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Language and Behaviour Profile (LAB)

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Language and Behaviour Profile (LAB)


Methods

USING THE LAB PROFILE


People often ask: "Am I always that way?"
The answer is no. We move, we grow, and
our response to significant events in our
lives can change how we function. These
changes show up in the LAB Profile
patterns we use in conversation. Because
our behavior can vary in different
situations, you will need to make sure that
you have clearly and specifically identified
the Context when using the LAB Profile
questions.
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USING THE LAB PROFILE cont


In coaching, this relates to the problem that the client
wants to solve in his/her sessions with you. You will also
need to verify that the person you are profiling is
answering from the same Context and that they
haven't switched into a different one

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USING THE LAB PROFILE cont


Whenever a person describes a "where", "when" and
"with whom" (plus a predicate), they are identifying a
Context. Generally, when you coachee changes
something in the composition of the "where", "when"
and "with whom" they changed context!

36

LANGUAGE AND BEHAVIOUR


PROFILE

PSYCHOLOGY BASED INFLUENCING SKILLS

Change your
thinking and you
change your
world.

37

Case for discussion


Chong is a man with less talk but very detail in his work. He
rarely appreciate his subordinates even though he does his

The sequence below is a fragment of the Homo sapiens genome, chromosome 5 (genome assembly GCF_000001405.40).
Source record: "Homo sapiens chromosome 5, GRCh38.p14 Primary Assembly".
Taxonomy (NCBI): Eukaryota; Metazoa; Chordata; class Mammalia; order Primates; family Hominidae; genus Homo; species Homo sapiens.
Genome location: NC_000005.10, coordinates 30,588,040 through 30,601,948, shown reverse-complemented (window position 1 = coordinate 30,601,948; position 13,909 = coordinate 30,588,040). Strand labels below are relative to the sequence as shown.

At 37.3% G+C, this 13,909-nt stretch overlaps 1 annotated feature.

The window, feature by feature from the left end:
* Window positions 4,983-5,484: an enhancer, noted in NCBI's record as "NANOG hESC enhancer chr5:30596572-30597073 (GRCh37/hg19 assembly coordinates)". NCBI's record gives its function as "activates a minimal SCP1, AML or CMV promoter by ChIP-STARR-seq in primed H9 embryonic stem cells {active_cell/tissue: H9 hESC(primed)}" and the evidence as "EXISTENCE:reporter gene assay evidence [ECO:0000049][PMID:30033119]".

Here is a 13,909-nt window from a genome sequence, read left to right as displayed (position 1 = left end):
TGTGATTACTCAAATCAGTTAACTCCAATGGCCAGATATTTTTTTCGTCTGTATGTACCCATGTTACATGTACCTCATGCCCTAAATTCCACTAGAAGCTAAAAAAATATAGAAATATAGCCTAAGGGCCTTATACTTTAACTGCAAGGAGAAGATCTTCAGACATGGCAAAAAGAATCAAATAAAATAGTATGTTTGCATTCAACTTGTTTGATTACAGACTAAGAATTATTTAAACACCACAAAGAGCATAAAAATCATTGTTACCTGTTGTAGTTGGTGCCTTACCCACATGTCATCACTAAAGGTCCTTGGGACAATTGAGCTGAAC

duties well on time. One of the working habits he posses is that
he always like to change the work procedures and methods to
enhance the productivity. These approach at a times confuses
the operators on which methods to choose. He seems to know
everything about the process and the machines and very
frequently he has conflicts with technicians on the time taken
to adjust the machines that went wrong. There were few
occasions that he repaired the machine by himself and got into
trouble.
Question, identify Chongs personality based on the LAB Profile
As Chongs supervisor, How does the knowledge of the
personality type could assist you to understand and
communicate with Chong better.
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39

Refer to further details in additional


notes slides

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Organising Brainstorming Ideas


Fishbone Diagram

Fishbone diagrams are a graphical way to


organize and record brainstorming ideas
Also called cause and effect diagram or
Ishikawa Diagram
To construct a fishbone diagram the
following procedure is used:

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Fishbone Diagram
Major (1st Level) Cause

2nd Level Causes

Major (1st Level) Cause

2nd Level Causes

Problem
(Effect)
2nd Level Causes

2nd Level Causes

Major (1st Level) Cause

Major (1st Level) Cause

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Case: Intimidation (Class Discussion)


Overview: Azlina has received subtle pressure to grant
Nimi special favors. Most of this pressure has come from
Nimi, who let Azlina know she would support her in turn
for certain freedoms to which she was entitled and
because of his seniority and special knowledge, but some
pressure has come from outside sources in the form of
warnings. said no initially, but since then has experienced
the following: (Azlina(1) Nimi has been silent and sulky;
(2) Rosmah complimented Azlina on her taking a stand on
behalf of other employees; and (3) another supervisor
warned him that Nimis previous supervisor resigned
because Nimi initiated a campaign to get rid of her.
Azlina is considering these options to address the
situation:
1.Stand pat and do nothing.
2.Protect her flanks by going to Nimi and ask for her complete
support.
3.Back down by granting Rosmah her requests but to keep them to a
minimum.
4.Call Nimi into her office and tell her you resent her efforts and that
she intends to stand by his initial decision.
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Negative Self Talk for a


supervisor
Negative self talk affects us in many ways. It can